These are questions I will probably never stop asking myself. After my mother died, 6 years later, I had no one to go to for answers. I haven’t been in contact with any remaining family members since her death when I was 22, and I doubt they would have any more information about something so intimate, anyway.
My traditional Catholic family had been under the impression that I did not care about my parents’ deaths, because I reacted by dissociating and isolating myself. That first Thanksgiving after she passed away, I called my Sicilian grandmother to ask what I should bring. She told me it was probably better if I didn’t come. She had been thinking about it, she said, and thought it was probably my fault that my mother had died.
That was the last time I spoke with anyone on my mother’s side of the family, and we’d lost touch with my dad’s side years earlier.
In my early 20s, I would stay up until 3am writing furious, stoned and desperate poetry about it all. It was how I coped with all of the unanswered questions, my loneliness, and the unwritten narrative of my family. What I had was a problem of origins – data that seemed pivotal to my development as a person, lost during very formative years.
Some of us learn who we are from our family histories and the impressions of those who claim us as their own, and some are left to learn ourselves almost from scratch. Suffering builds as much as it breaks down. Suffering and loss are the architects of experience; they are the rusty wire scaffolding some of us learn to wrap our lives around. And I think you recognize right away that this is the truth - unless of course it's not true for you at all. Maybe some of us are made of rusty wire and papier mache, and others are made of sturdier stuff.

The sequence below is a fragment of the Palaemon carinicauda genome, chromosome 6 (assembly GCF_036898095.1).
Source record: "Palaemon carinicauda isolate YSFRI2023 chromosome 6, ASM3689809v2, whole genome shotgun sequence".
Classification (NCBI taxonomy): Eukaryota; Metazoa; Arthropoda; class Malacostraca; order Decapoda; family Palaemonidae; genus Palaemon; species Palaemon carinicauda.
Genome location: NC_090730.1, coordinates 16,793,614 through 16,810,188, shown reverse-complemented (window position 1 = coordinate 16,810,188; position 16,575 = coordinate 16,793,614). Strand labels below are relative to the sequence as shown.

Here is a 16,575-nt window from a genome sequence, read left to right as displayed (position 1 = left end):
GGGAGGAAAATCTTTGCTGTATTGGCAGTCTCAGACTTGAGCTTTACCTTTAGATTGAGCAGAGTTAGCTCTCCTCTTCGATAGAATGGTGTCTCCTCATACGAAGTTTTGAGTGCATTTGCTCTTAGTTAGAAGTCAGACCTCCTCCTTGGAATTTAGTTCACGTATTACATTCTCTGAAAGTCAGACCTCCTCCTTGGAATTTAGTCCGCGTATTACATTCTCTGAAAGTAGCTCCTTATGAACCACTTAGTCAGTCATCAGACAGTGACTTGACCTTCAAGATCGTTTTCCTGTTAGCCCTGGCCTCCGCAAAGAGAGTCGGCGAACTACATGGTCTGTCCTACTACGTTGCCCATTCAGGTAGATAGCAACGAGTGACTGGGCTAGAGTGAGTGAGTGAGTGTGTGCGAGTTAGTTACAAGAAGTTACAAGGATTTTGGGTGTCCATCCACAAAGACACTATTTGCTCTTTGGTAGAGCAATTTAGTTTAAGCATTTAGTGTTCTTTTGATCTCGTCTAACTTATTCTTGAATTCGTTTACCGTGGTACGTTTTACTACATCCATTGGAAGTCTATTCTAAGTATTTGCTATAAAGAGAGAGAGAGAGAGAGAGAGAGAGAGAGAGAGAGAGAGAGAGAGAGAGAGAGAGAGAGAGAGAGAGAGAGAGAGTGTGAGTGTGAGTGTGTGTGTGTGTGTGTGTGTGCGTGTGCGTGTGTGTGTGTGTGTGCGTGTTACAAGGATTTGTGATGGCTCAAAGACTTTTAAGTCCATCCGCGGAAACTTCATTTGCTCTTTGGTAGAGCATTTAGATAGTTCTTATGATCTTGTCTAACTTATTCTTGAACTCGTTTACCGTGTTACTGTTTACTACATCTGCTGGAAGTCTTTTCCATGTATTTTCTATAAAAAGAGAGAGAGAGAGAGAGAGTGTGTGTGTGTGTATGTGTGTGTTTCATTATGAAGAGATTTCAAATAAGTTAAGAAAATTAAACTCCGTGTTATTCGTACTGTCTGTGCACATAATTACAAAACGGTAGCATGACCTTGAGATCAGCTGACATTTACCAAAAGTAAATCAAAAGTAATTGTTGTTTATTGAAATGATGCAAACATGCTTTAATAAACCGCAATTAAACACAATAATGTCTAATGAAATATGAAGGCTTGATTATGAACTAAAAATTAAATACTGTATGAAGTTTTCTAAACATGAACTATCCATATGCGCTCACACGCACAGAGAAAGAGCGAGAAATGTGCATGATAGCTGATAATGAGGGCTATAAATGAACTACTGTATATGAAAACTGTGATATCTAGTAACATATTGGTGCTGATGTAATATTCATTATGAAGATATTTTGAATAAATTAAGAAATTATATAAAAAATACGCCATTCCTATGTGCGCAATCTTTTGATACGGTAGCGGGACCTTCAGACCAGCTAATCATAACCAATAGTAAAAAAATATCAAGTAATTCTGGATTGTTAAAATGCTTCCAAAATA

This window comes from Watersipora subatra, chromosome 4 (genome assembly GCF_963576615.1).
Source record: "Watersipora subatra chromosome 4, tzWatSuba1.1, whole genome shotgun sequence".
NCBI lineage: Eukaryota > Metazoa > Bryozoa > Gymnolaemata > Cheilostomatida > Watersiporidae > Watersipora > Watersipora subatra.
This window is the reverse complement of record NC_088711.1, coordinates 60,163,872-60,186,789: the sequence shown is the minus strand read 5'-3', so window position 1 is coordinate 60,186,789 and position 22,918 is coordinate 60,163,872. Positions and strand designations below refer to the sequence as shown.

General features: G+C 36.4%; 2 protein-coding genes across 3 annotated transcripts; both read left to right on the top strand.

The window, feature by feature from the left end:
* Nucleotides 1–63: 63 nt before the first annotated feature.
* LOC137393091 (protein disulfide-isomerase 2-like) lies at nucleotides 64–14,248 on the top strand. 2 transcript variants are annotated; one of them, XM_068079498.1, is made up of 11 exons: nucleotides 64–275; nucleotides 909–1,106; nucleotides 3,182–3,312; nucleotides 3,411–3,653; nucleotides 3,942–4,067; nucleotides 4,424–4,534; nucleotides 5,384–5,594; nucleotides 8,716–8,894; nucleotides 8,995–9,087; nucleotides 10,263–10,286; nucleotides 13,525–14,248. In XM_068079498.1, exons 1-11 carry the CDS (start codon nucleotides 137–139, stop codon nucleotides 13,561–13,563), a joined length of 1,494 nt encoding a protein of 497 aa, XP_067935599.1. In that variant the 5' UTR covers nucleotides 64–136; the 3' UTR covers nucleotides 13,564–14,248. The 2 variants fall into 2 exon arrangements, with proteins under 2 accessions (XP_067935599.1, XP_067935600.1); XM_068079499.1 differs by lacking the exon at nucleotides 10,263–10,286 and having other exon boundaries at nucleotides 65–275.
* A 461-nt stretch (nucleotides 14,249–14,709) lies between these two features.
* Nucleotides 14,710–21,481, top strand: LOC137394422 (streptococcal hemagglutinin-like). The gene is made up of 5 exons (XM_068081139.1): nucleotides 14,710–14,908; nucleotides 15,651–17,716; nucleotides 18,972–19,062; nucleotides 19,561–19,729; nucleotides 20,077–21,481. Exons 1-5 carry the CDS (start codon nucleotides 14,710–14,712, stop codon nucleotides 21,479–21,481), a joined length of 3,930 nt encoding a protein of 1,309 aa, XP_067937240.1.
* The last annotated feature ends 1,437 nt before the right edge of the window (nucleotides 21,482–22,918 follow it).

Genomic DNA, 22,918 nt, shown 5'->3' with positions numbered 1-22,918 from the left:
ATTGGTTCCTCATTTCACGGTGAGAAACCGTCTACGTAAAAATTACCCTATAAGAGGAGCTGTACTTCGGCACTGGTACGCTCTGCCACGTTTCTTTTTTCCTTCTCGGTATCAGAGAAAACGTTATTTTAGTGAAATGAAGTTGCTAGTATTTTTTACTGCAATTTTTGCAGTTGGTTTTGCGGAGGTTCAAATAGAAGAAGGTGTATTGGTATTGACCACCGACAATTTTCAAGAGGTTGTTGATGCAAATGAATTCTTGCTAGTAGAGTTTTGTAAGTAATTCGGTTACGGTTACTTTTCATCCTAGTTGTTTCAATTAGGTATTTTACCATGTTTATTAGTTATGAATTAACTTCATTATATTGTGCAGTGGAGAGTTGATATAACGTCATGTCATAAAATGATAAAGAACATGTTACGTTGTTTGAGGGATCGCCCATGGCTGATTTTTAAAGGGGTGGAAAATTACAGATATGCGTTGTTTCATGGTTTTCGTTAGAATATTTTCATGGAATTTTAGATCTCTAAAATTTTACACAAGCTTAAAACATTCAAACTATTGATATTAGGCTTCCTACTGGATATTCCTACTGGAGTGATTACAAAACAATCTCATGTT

It took me years to find ways to be emotionally present, to engage with and learn to trust others. I went back to school at the age of 27 and majored in psychology, in part because I wanted to make sense my own experiences. I immediately enrolled in a social work program to earn my Masters. At the time, I chose the field of social work because I imagined that I would be able to help other people who were in pain, without realizing how much nourishment and healing I would receive in return.
I wasn’t able to retain possession of many of my parents’ belongings because my living situations were unstable for years afterward. There are so many lost artifacts, objects I could have unearthed at my own pace, brushed off, examined, and reflected on.
I have never been able to learn the details of my birth family, either. It’s lonely without history. Once, I thought that this would be my doom--but over time I have found freedom in moving through the world without the weight of those who love you so much they are desperate to define you, those who count you as a beloved possession. The last remaining artifact of my family – of our love and our loss – is me.